Toggle Main Menu Toggle Search

Open Access padlockePrints

Architectures of Display at the National Gallery The Barry Rooms as art historiography and the problems of reconstructing historical gallery space

Lookup NU author(s): Professor Christopher Whitehead


Full text for this publication is not currently held within this repository. Alternative links are provided below where available.


This paper examines the numerous architectural projects associated with the National Gallery after the mid-nineteenth century, the articulation and presentation of art history in displays at the gallery and issues surrounding the practices of reconstructing of displays, both in historiographical and physical terms. The paper will do this by looking carefully at the north-east extension designed by E.M. Barry, which opened in 1876, and its display of foreign, and especially Italian, paintings. It will make reference to archival and other sources which can help both in reconstructing a sense of this historical display space and in considering its relevance today. This analysis will be accompanied by a discussion of some historiographical and methodological issues surrounding the practice of reconstructing, analysing and discussing historical displays, and a consideration of how this bears on the recent and ongoing physical 'restoration' of historic display spaces (for example at the National Gallery itself).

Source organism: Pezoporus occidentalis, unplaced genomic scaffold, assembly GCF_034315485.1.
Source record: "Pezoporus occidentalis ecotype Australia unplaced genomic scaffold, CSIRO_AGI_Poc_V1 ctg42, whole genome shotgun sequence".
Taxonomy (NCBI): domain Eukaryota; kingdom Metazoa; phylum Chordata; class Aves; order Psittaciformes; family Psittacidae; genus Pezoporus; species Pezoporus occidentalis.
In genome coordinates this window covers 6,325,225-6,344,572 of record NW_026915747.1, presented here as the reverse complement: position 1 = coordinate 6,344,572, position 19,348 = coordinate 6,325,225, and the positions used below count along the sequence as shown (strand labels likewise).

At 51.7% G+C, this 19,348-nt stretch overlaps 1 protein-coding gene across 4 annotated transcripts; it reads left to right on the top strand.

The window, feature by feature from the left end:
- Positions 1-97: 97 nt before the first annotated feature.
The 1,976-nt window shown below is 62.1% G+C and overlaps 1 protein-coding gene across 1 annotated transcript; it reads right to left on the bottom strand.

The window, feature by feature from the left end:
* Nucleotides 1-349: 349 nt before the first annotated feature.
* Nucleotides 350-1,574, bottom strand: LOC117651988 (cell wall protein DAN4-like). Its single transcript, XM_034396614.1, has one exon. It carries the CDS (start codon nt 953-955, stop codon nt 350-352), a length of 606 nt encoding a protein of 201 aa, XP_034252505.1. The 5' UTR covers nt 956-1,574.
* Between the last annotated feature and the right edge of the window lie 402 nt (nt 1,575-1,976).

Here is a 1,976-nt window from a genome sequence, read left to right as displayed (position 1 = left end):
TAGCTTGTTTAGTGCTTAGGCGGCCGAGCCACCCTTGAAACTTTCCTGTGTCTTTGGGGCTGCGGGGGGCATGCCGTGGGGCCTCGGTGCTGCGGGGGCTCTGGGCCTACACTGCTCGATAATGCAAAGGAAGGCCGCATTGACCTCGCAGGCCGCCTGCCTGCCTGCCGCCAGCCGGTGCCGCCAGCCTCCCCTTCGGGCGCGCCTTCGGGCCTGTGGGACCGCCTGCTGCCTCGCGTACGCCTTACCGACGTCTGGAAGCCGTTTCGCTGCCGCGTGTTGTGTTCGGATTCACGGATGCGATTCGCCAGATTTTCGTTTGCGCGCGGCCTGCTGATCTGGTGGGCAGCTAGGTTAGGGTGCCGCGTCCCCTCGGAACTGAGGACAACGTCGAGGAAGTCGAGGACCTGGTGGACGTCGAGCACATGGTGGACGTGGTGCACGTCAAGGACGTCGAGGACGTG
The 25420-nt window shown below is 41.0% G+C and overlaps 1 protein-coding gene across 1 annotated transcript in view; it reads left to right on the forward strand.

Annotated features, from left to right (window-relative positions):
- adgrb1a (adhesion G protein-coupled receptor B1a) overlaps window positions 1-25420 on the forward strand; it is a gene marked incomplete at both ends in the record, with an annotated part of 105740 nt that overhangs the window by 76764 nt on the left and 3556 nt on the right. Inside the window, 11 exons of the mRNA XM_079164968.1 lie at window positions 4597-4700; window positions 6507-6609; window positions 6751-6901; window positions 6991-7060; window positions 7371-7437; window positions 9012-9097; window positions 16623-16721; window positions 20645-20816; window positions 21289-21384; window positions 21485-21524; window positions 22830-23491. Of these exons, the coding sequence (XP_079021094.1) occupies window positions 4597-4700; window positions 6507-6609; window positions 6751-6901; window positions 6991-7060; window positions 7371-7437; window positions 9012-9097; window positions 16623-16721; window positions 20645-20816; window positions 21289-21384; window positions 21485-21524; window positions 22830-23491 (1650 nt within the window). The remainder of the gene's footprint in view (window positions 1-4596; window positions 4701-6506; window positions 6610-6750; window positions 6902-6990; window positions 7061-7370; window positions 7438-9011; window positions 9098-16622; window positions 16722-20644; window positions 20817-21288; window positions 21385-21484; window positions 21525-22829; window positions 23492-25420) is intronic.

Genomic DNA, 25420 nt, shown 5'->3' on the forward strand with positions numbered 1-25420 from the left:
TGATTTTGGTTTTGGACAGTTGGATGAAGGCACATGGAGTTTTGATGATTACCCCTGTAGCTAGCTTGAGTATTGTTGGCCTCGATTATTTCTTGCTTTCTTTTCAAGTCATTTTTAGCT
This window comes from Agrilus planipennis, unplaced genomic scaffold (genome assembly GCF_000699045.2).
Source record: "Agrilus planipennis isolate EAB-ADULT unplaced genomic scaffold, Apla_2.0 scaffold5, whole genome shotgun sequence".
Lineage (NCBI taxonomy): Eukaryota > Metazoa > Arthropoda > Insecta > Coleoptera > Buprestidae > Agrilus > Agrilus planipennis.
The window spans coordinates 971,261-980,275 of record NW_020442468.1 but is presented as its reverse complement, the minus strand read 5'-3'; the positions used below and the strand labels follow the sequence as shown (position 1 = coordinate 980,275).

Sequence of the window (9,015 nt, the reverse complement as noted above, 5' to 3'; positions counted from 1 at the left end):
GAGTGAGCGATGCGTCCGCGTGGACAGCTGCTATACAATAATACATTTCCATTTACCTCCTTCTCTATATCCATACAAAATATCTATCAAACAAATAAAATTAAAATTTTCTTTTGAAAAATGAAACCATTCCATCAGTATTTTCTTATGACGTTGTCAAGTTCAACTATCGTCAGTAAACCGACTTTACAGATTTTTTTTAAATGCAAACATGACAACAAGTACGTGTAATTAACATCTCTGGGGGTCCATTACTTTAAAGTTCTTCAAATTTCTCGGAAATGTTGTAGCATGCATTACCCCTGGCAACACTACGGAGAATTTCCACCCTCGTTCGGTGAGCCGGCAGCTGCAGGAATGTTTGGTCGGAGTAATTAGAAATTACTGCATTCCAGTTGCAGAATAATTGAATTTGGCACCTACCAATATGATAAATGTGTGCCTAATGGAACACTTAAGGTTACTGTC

Publication metadata

Author(s): Whitehead C

Publication type: Article

Publication status: Published

Journal: Journal of the History of Collections

Year: 2005

Volume: 17

Issue: 2

Pages: 189-211

ISSN (print): 0954-6650

ISSN (electronic): 1477-8564

Publisher: Oxford University Press


DOI: 10.1093/jhc/fhi023


Altmetrics provided by Altmetric